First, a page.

Updated: Mar 6
Cuban-American entrepreneur and author Glenn Llopis wrote a 2013 article for Forbes.com that still continues to inspire my exploration of personal brand development as a specialisation. In that article he notes that,
“The workplace of the future will be less about silos and more about boundaryless environments. As such, the importance of your job title will diminish and your personal brand will become the ultimate identifier of what you are able to deliver and how you can contribute to the growth of the organization…”
Two trends with LinkedIn profiles
Over the years as I use LinkedIn I’ve noticed a trend. Many employees have chosen to update their profile by replacing their job title with a description that's more about the value they offer to any organisation (even if it's an organisation they plan to create).
So, for example the Marketing Manager of Company X may be replaced with something like “Marketing leader with expertise in digital engagement”. My theory is that the individuals making these changes recognise that,
Their time with a specific organisation and in a specific role is limited
Re-orienting how they describe their value could attract bigger and or more aligned job offers on a platform that promises to connect users with opportunity
Ultimately, they’re starting to intentionally craft a personal brand identity that makes them “boundaryless”; a professional of worth within and outside of their current role and organisation
The second trend I notice is that many professionals include multiple roles or titles - for example Speaker, Author, Digital Marketing Specialist. There’s an attempt to communicate their “whole selves” and diverse abilities in a world where it doesn’t seem feasible to be “just one thing” anymore.
The employee fulfilment deficit
Llopis' article was around leadership strategy. But in today’s environment employees, with or without leadership titles are now seeking ways to define and leverage their personal brands for mobility across career pursuits. The idea of a single role, in a single organisation and a single career or a single career trajectory is virtually obsolete.
Added to that, when your role as an employee takes up a larger and larger percentage of your waking hours each day but satisfies only a small percentage of your personal human needs, a huge fulfilment deficit results. The job becomes less meaningful and neither more money nor grander titles will fix that.
I know that after several years in corporate positions I began to feel that the ME I knew was stifled beneath the job title and the responsibility to the organisation. If only the two could coexist in harmony; if only I could express other sides of myself without feeling that it would be frowned on by my employer.
Closing the deficit with a personal brand
Closing the fulfilment deficit by expressing what truly gives meaning to the human behind an employee title is one of the strengths of personal brand building. The employee steps out of the organisational bounds to share a fuller picture of him/herself with a broader or different audience, often via digital channels, volunteer work, side hustles or other spaces that feel more personal.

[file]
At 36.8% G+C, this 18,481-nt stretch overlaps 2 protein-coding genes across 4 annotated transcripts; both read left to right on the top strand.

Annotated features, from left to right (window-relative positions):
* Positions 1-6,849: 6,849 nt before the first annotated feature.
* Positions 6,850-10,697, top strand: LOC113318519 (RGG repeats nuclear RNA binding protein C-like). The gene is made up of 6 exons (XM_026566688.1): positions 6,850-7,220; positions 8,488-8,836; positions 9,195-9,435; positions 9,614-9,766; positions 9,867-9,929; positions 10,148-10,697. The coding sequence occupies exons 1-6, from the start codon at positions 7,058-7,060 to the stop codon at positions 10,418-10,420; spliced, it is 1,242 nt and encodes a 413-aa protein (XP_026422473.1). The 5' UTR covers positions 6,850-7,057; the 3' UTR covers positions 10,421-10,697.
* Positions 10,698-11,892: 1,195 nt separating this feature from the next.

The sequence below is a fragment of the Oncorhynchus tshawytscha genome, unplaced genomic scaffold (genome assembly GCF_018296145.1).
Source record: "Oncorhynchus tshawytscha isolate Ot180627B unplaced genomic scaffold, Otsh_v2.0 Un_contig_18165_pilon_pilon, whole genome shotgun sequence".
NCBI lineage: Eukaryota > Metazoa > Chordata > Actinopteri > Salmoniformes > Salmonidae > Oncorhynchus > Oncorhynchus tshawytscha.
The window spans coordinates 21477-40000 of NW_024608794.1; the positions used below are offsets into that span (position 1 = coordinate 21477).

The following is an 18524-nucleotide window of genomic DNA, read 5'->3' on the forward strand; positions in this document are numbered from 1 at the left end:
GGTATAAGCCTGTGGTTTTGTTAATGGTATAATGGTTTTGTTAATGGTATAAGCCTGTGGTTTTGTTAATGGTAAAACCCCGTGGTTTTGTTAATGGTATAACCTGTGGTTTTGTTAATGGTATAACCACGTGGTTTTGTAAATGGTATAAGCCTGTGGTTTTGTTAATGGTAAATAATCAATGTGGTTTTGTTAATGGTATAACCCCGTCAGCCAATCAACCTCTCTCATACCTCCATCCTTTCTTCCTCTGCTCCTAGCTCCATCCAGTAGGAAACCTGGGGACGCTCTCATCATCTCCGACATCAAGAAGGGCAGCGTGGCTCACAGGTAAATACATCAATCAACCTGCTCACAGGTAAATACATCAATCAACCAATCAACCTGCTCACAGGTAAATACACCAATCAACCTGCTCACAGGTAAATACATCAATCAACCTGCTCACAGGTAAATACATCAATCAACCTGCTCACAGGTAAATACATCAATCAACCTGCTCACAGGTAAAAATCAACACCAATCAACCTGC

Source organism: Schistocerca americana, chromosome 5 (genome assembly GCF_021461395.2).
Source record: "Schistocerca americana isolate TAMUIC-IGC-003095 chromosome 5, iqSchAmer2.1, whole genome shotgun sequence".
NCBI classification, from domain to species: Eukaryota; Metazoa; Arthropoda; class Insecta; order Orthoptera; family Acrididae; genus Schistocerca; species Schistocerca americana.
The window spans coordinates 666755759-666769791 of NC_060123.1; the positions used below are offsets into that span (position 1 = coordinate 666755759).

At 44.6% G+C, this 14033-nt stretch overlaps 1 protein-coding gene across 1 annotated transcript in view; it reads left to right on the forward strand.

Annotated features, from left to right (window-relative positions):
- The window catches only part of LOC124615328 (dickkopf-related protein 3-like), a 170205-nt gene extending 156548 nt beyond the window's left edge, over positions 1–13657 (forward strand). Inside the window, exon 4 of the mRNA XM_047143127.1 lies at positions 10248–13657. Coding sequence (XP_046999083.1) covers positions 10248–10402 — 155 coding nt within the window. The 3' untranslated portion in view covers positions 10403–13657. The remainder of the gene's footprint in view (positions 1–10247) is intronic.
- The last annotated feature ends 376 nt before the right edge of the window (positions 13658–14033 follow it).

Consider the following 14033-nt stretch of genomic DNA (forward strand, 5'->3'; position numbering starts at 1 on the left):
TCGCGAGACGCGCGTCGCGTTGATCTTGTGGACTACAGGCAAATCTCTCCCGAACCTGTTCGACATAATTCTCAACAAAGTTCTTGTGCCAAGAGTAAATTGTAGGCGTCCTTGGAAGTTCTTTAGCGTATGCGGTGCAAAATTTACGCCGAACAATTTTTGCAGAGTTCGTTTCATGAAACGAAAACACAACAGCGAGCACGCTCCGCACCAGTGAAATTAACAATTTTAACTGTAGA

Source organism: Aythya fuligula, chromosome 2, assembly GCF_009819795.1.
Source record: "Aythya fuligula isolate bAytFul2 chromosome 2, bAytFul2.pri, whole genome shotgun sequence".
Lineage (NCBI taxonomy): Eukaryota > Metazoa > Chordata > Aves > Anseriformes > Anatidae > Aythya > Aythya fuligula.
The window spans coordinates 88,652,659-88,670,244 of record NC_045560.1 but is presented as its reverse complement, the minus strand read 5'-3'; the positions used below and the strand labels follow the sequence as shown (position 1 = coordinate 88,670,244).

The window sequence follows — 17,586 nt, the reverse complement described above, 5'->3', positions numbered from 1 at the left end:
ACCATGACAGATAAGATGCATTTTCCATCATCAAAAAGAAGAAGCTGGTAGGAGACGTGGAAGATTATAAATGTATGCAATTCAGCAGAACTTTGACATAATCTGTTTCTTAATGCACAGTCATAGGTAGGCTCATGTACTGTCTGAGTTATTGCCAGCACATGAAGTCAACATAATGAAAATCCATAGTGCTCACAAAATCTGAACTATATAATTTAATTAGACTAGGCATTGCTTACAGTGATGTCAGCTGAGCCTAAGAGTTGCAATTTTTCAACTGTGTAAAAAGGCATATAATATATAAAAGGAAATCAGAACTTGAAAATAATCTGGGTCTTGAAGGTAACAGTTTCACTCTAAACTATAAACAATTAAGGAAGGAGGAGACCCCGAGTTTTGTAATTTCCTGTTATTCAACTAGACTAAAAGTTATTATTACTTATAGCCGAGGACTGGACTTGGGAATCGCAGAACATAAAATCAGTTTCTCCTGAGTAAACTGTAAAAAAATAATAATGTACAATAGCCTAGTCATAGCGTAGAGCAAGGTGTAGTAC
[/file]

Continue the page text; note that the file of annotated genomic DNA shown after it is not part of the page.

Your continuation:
If he/she is also a writer, a poet, a musician, a blogger, a new parent, a side hustler, a fitness enthusiast or several of these, they want to express that not stifle it. They somehow want to find a way to make all aspects of themselves relevant in the work that they do but most workplaces don’t have a framework for that or just don’t encourage it. Carving out a personal brand space becomes essential; a space where that employee has ownership of the strategy, the execution, the content; a space with greater fulfilment and a greater sense of ownership.
It’s why employees may often be wary to embrace employee advocacy programmes where they’re encouraged to use their social media and other channels to promote their organisations’ initiatives. Sometimes they really just want to use their personal channels to share personal experiences, thoughts and opinions and don’t want their employer to infringe on that space too. But also, they struggle with a way to make the two congruent.
Can employee brand and personal brand converge?
My own definition of a personal brand is “the set of ideas and ideals associated with a person that can generate enrichment or commercial value to that person”.
This means that the act of personal brand building involves sharing those ideas and ideals focusing on key audiences likely to produce a specific outcome. But it begins with acceptance of self and a space where that full self is the greatest asset.
Is there a way that employers could embrace and even encourage employees to show up as their whole selves and acknowledge the employee role is but a part of that whole self? I’m still mulling this over and probably so are many employers and employees.
This is where a clash may come. Values have to align, and when an employee agrees to work for an employer he/she agrees to uphold those values inside the workplace and when working on behalf of the employer. The lines however become blurred when that employee is on his/her personal time.
Sometimes the best solution is to sever the relationship. But I think the COVID-induced emphasis of this tension between a worker’s employee brand and his/her personal brand should make it more evident that a solution has to be found. Getting to“boundaryless” may be an uphill battle for many organisations.